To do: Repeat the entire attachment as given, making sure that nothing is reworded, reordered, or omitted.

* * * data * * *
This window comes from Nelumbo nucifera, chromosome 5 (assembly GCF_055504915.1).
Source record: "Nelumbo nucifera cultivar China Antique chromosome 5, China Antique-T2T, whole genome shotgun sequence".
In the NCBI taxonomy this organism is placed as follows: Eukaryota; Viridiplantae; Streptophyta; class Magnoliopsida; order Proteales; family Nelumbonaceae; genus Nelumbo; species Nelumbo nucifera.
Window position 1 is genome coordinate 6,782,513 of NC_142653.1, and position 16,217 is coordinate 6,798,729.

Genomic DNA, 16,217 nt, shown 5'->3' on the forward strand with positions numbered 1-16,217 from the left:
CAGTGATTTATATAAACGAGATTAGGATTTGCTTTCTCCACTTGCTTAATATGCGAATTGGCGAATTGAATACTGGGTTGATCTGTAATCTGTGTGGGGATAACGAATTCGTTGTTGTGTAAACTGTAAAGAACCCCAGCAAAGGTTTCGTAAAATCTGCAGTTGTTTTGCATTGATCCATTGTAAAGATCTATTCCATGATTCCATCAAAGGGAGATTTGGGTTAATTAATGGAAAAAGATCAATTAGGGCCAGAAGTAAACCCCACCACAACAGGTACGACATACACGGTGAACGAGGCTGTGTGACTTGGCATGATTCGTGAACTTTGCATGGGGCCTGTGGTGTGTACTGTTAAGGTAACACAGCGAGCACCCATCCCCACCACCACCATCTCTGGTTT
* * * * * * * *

This window comes from Nelumbo nucifera, chromosome 5 (assembly GCF_055504915.1).
Source record: "Nelumbo nucifera cultivar China Antique chromosome 5, China Antique-T2T, whole genome shotgun sequence".
In the NCBI taxonomy this organism is placed as follows: Eukaryota; Viridiplantae; Streptophyta; class Magnoliopsida; order Proteales; family Nelumbonaceae; genus Nelumbo; species Nelumbo nucifera.
Window position 1 is genome coordinate 6,782,513 of NC_142653.1, and position 16,217 is coordinate 6,798,729.

Genomic DNA, 16,217 nt, shown 5'->3' on the forward strand with positions numbered 1-16,217 from the left:
CAGTGATTTATATAAACGAGATTAGGATTTGCTTTCTCCACTTGCTTAATATGCGAATTGGCGAATTGAATACTGGGTTGATCTGTAATCTGTGTGGGGATAACGAATTCGTTGTTGTGTAAACTGTAAAGAACCCCAGCAAAGGTTTCGTAAAATCTGCAGTTGTTTTGCATTGATCCATTGTAAAGATCTATTCCATGATTCCATCAAAGGGAGATTTGGGTTAATTAATGGAAAAAGATCAATTAGGGCCAGAAGTAAACCCCACCACAACAGGTACGACATACACGGTGAACGAGGCTGTGTGACTTGGCATGATTCGTGAACTTTGCATGGGGCCTGTGGTGTGTACTGTTAAGGTAACACAGCGAGCACCCATCCCCACCACCACCATCTCTGGTTT